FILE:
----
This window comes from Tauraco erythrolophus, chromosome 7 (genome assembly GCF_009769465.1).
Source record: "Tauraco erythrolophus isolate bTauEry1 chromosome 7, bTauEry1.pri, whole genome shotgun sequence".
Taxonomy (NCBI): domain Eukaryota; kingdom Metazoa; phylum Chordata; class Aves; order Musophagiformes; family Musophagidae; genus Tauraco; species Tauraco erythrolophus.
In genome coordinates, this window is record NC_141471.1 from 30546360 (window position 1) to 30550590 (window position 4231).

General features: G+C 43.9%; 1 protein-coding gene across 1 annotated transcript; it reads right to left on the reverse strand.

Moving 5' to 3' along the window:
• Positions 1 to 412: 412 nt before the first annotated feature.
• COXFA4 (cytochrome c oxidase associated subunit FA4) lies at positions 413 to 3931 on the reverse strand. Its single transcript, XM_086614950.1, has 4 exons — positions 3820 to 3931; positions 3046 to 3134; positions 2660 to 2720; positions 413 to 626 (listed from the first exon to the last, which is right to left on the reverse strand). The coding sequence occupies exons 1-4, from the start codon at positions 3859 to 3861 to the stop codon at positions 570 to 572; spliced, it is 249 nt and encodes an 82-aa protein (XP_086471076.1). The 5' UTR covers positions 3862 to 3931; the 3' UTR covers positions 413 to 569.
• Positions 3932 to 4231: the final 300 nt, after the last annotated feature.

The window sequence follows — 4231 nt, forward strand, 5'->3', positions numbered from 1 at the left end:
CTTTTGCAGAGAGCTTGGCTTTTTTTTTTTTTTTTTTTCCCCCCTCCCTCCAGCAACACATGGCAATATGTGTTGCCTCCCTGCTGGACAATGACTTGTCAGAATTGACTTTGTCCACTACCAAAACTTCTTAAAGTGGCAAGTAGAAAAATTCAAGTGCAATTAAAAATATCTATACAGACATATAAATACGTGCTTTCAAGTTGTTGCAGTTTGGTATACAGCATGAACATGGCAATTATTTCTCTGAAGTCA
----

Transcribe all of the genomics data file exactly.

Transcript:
This window comes from Tauraco erythrolophus, chromosome 7 (genome assembly GCF_009769465.1).
Source record: "Tauraco erythrolophus isolate bTauEry1 chromosome 7, bTauEry1.pri, whole genome shotgun sequence".
Taxonomy (NCBI): domain Eukaryota; kingdom Metazoa; phylum Chordata; class Aves; order Musophagiformes; family Musophagidae; genus Tauraco; species Tauraco erythrolophus.
In genome coordinates, this window is record NC_141471.1 from 30546360 (window position 1) to 30550590 (window position 4231).

General features: G+C 43.9%; 1 protein-coding gene across 1 annotated transcript; it reads right to left on the reverse strand.

Moving 5' to 3' along the window:
• Positions 1 to 412: 412 nt before the first annotated feature.
• COXFA4 (cytochrome c oxidase associated subunit FA4) lies at positions 413 to 3931 on the reverse strand. Its single transcript, XM_086614950.1, has 4 exons — positions 3820 to 3931; positions 3046 to 3134; positions 2660 to 2720; positions 413 to 626 (listed from the first exon to the last, which is right to left on the reverse strand). The coding sequence occupies exons 1-4, from the start codon at positions 3859 to 3861 to the stop codon at positions 570 to 572; spliced, it is 249 nt and encodes an 82-aa protein (XP_086471076.1). The 5' UTR covers positions 3862 to 3931; the 3' UTR covers positions 413 to 569.
• Positions 3932 to 4231: the final 300 nt, after the last annotated feature.

The window sequence follows — 4231 nt, forward strand, 5'->3', positions numbered from 1 at the left end:
CTTTTGCAGAGAGCTTGGCTTTTTTTTTTTTTTTTTTTCCCCCCTCCCTCCAGCAACACATGGCAATATGTGTTGCCTCCCTGCTGGACAATGACTTGTCAGAATTGACTTTGTCCACTACCAAAACTTCTTAAAGTGGCAAGTAGAAAAATTCAAGTGCAATTAAAAATATCTATACAGACATATAAATACGTGCTTTCAAGTTGTTGCAGTTTGGTATACAGCATGAACATGGCAATTATTTCTCTGAAGTCA